How to Set a Firmware Password on a Mac with OS X Mavericks
Mac users in higher security risk situations may wish to enable an optional firmware password on their machines,which offers an advanced level of protection. In short, a firmware password is a lower level layer of security that is set on the actual Mac logicboards firmware, rather than at the software layer like FileVault encryption or the standard login password. The result of setting an EFI password is that a Mac can not be booted from an external boot volume, single user mode, or target disk mode, and it also prevents resetting of PRAM and the ability to boot into Safe Mode, without logging in through the firmware password first. This effectively prevents a wide variety of methods that could potentially be used to compromise a Mac, and offers exceptional security for users who require such protection.
Important: Like any other essential password, use something memorable but complex, and do not forget a firmware password after it has been set. A lost firmware password is unrecoverable on most modern Macs without a visit to an Apple Store or sending a Mac into Apple Support for service and recovery. Older Mac models may be able to use a hardware intervention method to bypass firmware passwords, but these methods are not possible on new Macs without access to removable batteries or memory modules, thus the visit to Apple.
Setting a Firmware Password on a Mac
Setting a firmware password is rather simple, though it’s handled slightly differently in OS X Mavericks than it was in earlier versions of Mac OS X.
- Reboot the Mac, and hold down Command+R to boot directly into Recovery Mode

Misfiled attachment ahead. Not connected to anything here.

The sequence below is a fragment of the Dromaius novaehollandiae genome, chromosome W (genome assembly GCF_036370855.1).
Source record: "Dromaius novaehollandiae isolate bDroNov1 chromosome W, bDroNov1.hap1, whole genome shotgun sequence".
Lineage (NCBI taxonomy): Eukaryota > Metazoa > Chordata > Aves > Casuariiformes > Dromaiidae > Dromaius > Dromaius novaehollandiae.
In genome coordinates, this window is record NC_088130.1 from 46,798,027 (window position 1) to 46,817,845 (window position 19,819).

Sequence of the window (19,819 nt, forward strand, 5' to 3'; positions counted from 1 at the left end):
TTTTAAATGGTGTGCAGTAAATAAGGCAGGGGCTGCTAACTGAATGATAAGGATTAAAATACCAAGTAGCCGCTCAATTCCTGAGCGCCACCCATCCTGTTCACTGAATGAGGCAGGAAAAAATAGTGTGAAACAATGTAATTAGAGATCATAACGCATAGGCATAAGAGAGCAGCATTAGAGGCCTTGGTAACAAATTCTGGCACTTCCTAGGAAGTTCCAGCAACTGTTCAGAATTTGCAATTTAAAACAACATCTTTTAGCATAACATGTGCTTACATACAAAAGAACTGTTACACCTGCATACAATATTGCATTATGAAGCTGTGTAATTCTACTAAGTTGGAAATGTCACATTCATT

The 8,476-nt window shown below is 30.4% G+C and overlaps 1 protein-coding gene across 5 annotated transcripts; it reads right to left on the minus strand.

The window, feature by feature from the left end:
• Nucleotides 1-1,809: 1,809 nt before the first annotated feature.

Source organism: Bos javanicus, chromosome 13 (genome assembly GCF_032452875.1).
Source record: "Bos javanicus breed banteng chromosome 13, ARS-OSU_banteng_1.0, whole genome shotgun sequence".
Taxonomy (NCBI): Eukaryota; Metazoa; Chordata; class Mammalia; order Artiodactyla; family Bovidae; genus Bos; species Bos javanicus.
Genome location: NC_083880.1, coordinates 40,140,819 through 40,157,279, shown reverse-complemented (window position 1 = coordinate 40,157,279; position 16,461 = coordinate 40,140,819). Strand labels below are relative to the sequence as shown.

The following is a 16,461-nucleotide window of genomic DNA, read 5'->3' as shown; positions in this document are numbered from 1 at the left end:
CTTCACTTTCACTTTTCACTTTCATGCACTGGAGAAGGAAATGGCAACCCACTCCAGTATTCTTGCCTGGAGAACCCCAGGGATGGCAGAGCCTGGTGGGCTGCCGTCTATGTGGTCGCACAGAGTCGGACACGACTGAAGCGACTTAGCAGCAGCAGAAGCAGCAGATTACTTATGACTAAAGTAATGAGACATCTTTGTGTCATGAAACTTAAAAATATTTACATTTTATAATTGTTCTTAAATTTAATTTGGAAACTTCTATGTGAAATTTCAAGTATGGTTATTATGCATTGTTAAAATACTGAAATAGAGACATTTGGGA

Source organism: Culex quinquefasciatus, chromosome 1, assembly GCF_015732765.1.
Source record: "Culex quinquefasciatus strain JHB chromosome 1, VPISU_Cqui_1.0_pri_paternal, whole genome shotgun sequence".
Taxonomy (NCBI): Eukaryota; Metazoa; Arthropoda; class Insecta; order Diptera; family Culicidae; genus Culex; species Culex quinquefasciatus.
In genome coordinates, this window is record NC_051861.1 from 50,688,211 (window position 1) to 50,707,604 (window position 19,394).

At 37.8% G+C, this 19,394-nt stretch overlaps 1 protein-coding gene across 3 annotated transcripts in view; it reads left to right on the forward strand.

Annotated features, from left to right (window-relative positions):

- At the OS X Utilities splash screen, pull down the “Utilities” menu bar and choose “Firmware Password Utility”
- Choose “Turn On Firmware Password”
- Enter the password twice to confirm, then choose “Set Password” to assign to assign that password to the Mac – do not forget this password or you may lose access to the Mac
- Choose “Quit Firmware Password Utility” to set the EFI password
With the firmware password set, you can reboot the Mac as usual. For any standard boot or restart, the Mac will boot into OS X as usual, and go directly to the normal OS X login screen.
When / Where the Firmware Password is Visible
The firmware password will not appear during a regular restart or boot of the Mac, it only becomes mandatory when the Mac is attempted to boot from alternate methods. This may be in situations where a Mac is attempted to boot from an OS X installer drive, an external boot volume, Recovery Mode, Single User Mode, Verbose Mode, Target Disk Mode, resetting the PRAM, or any other alternative booting approach that will summon the rather plain looking firmware password window. There are no password hints or additional details provided, only a simple lock logo and a text entry screen.
An incorrectly entered firmware password does nothing and offers no indication of login failure except that the Mac won’t boot as anticipated.
Note that all modern Intel-based Macs refer to firmware passwords as EFI (Extensible Firmware Interface) passwords, while older Macs referred to them as Open Firmware. The general concept remains the same, just different hardware.
Should You Use a Firmware Password on Your Mac?
Most Mac users will find a firmware password an unnecessarily heightened security precaution, and using this feature is best limited to Mac users in higher risk environments where having maximum security is a requirement. For the average Mac user, a standard boot login authentication and screen saver password is usually sufficient protection, while enabling FileVault disk encryption can offer additional security benefits to users who want their files and data protected from unauthorized access. FileVault can also be used as a means of preventing manual resetting of account passwords on Macs within higher security risk environments, but as several readers pointed out in the comments, the firmware protection should also be used in high security situations.